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racter in the comedy, who says his “respectability has been his ruin.” She started for another stake : this her owner booked her to win ;." but booking and winning are far different affairs. She had attracted too much attention : she had become an object to be worked on by the ring. The consequence was, that while her owner thought he had put an honest jockey up, he had got hold of John Strongarm. Her master lost his race, and of course his money. In truth, the strong arm of the jockey, like that of the law, often has brought desolation to a man's hearth, and the thing done is done. “Thou can'st not say I did it :" at all events, it can't be proved ; and if it was, disgracing a jockey is poor recompense for defeat, mortification, and, worse still, serious loss. Like many other victims of rascality, my injured mother never held up her head afterwards : it is true those aware of the transaction still respected her ; otherwise I should probably never have been born, and then maternal solicitude awakened in her stronger feelings than the thirst for fame, fleeting as it mostly is, and in her case tarnished without a fault of hers.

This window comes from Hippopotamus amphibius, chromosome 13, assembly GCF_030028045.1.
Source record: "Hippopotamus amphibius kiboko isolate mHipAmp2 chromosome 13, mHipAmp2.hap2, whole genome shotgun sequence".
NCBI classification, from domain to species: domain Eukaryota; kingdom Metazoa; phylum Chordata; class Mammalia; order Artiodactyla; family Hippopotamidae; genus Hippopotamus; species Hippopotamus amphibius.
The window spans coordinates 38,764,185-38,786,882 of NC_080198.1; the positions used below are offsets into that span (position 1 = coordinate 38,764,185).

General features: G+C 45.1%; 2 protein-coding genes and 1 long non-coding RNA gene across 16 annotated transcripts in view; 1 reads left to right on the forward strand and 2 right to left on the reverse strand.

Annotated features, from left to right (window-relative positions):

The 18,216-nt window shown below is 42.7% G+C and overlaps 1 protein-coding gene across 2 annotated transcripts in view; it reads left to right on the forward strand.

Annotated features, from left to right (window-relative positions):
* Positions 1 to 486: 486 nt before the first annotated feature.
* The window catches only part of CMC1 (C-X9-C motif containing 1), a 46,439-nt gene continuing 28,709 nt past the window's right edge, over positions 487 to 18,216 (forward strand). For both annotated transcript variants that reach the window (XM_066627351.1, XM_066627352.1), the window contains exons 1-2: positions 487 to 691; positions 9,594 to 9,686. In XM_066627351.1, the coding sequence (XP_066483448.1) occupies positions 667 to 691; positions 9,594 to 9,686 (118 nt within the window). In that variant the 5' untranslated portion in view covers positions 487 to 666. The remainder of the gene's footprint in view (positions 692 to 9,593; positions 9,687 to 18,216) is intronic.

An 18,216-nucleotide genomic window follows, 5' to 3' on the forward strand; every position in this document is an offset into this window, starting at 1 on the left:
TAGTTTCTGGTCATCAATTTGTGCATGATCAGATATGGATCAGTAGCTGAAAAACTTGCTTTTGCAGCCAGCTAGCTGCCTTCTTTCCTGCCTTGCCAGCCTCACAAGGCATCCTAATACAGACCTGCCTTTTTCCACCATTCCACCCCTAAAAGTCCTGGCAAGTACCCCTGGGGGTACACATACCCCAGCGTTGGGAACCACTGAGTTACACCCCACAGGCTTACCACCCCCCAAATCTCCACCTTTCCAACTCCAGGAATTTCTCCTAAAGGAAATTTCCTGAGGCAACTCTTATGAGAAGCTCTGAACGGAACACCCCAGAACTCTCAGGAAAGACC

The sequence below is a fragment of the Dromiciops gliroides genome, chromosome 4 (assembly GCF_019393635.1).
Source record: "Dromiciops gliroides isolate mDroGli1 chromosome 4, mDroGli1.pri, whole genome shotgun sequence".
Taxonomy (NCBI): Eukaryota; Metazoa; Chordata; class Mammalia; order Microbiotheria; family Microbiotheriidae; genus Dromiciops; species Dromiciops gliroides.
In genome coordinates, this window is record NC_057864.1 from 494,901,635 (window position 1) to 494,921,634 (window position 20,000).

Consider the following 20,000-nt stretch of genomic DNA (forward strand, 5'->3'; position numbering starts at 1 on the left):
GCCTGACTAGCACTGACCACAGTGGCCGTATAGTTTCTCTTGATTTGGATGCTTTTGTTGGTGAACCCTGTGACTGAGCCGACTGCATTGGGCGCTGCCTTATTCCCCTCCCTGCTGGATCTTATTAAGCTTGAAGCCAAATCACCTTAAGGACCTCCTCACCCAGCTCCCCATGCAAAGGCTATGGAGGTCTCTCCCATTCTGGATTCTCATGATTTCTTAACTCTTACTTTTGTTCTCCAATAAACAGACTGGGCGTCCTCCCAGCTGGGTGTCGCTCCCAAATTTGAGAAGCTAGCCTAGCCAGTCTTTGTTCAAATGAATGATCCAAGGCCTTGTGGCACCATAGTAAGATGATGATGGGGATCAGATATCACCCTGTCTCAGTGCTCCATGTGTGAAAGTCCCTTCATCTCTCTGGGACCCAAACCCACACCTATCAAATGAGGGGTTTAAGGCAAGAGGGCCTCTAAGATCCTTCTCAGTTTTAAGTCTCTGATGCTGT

It unfortunately happened that the wish to become a mother took such strong hold of my parent, and her anxiety on this account became so intense, that it was found necessary, or at least advisable, to accede to her wishes at a time when it was known my appearance in the world would occur at an inclement period of the season, namely, early in the following January : however, as the lesser evil, her inclinations were attended to. Whether the consort chosen for her was a proper one or not, it would be ungracious and undutiful in me to discuss; but my mother's owner set his heart on possessing a flyer, and it was considered that as my mother had shown herself stouter than was anticipated, and, morever, had a considerable turn of speed, that Winged Meteor would form a desirable family connexion ; consequently I have the honour of calling myself his son.